What did you do with your Guru?

Did you practice with yesterday's exercise? What are your insights? You have a guru? good. You don't have a guru? good. More than one? also good. Do you believe everything your guru says, want to become like her confident that you will never accomplish this? 

Take it from an old Chinese collection of stories, The Blue Cliff Record (Chinese: 碧巖錄; pinyin: Bìyán Lù; Japanese: 碧巌録; rōmaji: Hekiganroku; Korean: 벽암록; romaja: Byeokamrok; Vietnamese: Bích nham lục) compiled in 1125 C.E. (thats 892 years ago). 

A monk (named Hui Ch'ao) asked Fa Yen, "Hui Ch'ao asks the Teacher, what is Buddha?"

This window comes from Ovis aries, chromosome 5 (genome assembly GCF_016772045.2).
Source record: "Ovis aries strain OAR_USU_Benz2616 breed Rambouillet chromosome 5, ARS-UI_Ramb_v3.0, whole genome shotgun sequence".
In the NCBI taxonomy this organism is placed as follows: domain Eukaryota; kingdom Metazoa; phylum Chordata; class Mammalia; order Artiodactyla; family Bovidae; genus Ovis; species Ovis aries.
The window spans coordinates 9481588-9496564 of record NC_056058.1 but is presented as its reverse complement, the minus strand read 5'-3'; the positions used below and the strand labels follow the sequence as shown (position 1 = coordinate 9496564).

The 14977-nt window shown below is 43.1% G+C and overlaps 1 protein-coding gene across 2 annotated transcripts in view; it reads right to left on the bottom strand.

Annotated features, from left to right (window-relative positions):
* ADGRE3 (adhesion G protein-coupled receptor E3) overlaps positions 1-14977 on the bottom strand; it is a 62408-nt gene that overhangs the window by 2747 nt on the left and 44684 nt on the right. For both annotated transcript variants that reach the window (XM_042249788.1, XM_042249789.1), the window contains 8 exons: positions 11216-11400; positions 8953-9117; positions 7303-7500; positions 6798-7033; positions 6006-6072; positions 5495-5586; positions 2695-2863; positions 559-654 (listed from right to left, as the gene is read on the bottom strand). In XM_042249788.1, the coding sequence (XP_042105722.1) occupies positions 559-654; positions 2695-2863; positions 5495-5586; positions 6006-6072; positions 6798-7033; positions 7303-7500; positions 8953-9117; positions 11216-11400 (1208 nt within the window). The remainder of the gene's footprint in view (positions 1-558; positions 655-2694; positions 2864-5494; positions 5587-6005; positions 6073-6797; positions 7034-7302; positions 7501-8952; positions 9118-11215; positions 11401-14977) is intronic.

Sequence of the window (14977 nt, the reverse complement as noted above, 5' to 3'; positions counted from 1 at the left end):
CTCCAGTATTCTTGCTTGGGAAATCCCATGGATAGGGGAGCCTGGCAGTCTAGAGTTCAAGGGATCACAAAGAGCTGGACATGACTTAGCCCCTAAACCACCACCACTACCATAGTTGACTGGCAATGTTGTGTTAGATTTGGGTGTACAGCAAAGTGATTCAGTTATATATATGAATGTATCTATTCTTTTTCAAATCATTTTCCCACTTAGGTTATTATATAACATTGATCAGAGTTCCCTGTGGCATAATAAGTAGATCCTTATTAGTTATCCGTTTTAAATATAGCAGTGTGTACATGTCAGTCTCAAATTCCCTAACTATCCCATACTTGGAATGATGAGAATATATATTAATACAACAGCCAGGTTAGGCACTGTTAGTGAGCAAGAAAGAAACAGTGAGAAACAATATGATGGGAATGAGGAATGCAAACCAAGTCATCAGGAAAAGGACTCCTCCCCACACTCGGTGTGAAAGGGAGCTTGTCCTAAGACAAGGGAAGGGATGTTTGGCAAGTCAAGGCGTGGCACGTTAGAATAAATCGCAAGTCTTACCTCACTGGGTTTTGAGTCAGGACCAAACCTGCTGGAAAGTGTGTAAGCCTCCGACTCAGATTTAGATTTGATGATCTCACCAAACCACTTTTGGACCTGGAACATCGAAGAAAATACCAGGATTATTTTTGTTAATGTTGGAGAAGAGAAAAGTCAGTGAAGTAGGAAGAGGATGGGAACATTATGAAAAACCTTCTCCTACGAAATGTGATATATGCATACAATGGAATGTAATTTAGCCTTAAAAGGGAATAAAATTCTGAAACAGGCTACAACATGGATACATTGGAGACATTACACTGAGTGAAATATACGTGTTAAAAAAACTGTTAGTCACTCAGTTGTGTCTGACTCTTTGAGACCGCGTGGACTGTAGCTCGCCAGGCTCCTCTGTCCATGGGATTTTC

Fa Yen said, "You are Hui Ch'ao"
The Blue Cliff Record; Case #7 (Thomas Cleary et al translation)

Endless commentaries you are welcome to read - they may or may not help you, or you can simply understand the text as be yourself, take care of your own stuff, don't try to explain, and above all - don't expect anybody to do your work, to be you so you can be someone else. 

Can Buddha or Jesus or Barbarella or  [enter your favorite idol] be your Guru? The dilemma starts with the understanding of the Guru. We have developed this perspective of three year olds: "Papa fix it", yet Guru's don't fix anything, they don't even tell you to believe or trust anything they tell you on the contrary. "Guru (Sanskrit: गुरु. IAST: guru) is a Sanskrit term that connotes someone who is a 'teacher, guide, expert, or master'" [Wikipedia].


There is an easy test — ask your Guru "are you a guru?" — if they say "yes" they're not.

Florian BrodyComment